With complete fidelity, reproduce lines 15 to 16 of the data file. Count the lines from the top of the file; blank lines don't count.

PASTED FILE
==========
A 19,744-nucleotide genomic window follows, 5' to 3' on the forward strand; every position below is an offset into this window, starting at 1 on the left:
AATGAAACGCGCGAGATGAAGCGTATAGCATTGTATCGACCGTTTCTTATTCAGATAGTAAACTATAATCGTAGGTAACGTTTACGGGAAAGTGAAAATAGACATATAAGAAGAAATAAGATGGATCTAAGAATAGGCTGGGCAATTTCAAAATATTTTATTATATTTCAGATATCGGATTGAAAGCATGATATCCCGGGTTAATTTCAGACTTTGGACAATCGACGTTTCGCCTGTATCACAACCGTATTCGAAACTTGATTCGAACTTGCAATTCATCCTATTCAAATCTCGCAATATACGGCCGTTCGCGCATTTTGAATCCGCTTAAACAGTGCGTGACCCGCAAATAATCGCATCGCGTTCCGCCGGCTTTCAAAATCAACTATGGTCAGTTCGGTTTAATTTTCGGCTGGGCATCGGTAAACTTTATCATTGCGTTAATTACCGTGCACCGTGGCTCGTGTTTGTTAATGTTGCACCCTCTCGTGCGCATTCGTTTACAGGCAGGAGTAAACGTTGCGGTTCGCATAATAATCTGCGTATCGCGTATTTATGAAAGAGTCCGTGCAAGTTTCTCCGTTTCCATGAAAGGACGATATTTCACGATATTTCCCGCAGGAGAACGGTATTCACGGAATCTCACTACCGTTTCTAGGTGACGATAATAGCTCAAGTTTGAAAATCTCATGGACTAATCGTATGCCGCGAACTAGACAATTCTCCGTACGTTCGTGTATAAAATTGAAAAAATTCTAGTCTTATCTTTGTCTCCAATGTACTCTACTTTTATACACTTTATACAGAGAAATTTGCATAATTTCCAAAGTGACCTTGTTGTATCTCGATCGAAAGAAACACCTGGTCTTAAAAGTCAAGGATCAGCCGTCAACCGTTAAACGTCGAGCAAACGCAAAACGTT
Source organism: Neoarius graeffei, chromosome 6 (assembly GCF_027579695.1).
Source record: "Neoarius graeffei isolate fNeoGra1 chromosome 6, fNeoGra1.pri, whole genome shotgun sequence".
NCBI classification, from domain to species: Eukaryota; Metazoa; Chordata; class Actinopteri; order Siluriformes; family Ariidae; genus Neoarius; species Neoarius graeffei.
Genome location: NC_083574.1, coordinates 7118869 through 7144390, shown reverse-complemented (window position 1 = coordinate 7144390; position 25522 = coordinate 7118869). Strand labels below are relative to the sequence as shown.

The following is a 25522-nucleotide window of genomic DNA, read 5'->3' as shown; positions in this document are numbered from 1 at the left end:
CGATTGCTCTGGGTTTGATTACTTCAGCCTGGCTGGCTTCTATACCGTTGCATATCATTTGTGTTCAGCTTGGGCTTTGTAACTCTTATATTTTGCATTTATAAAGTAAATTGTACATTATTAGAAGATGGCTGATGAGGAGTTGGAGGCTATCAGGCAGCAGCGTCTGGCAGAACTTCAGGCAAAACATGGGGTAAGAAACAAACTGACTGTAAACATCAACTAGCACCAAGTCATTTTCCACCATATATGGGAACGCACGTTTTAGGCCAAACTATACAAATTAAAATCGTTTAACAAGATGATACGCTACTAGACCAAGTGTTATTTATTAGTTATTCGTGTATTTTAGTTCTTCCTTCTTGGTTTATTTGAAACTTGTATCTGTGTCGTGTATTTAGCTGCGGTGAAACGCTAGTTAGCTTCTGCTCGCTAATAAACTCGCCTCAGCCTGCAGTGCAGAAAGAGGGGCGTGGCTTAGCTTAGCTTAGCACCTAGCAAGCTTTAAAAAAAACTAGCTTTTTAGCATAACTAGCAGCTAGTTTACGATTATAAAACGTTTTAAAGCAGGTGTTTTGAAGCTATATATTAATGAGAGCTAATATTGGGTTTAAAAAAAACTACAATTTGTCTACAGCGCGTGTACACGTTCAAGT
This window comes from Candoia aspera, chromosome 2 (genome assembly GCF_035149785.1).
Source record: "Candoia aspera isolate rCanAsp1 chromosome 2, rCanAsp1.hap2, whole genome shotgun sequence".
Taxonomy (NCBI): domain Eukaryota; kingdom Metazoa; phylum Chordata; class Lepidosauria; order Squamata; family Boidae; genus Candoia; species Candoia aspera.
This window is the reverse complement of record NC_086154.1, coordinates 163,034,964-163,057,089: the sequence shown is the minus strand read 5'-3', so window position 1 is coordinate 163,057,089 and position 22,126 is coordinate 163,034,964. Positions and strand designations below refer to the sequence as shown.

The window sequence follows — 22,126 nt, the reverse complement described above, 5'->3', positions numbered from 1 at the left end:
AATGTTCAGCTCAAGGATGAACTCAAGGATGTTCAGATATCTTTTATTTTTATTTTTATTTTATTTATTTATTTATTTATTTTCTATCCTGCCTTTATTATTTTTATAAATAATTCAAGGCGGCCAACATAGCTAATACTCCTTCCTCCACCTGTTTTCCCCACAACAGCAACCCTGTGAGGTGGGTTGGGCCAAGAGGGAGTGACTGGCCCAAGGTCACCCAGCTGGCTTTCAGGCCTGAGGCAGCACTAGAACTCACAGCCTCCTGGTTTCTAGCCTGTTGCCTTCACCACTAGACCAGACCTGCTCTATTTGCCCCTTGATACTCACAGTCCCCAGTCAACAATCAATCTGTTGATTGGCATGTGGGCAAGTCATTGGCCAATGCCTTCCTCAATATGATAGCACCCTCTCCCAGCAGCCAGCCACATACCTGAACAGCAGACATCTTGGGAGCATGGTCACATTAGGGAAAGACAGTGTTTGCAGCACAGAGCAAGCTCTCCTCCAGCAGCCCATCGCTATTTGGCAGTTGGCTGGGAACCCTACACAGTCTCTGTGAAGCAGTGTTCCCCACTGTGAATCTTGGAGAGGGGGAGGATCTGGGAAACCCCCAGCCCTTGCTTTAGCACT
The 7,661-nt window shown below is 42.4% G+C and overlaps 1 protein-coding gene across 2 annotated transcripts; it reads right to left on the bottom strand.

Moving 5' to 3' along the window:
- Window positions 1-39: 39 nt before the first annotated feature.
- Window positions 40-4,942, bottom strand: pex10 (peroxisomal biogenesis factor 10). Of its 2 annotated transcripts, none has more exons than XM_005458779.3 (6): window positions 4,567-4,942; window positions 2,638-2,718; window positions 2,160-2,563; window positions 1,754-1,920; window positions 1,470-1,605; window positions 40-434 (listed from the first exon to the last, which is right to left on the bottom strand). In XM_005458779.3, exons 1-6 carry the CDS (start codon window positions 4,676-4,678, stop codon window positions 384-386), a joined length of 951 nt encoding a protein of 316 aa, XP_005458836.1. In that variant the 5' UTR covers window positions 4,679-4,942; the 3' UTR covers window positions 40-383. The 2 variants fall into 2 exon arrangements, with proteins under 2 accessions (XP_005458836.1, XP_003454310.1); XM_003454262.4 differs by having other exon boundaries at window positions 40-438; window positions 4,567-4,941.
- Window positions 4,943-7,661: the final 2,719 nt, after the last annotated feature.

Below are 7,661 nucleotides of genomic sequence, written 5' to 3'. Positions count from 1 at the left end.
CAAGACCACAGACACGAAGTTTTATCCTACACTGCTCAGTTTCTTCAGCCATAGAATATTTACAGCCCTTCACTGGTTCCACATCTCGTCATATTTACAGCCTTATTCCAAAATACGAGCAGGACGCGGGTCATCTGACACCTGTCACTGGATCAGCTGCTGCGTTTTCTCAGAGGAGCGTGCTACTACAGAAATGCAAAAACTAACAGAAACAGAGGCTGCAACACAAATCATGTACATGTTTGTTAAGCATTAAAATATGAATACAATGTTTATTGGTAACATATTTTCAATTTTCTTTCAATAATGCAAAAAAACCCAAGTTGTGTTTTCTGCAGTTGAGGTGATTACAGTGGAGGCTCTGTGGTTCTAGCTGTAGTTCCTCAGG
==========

The 7,661-nt window shown below is 42.4% G+C and overlaps 1 protein-coding gene across 2 annotated transcripts; it reads right to left on the bottom strand.

Moving 5' to 3' along the window: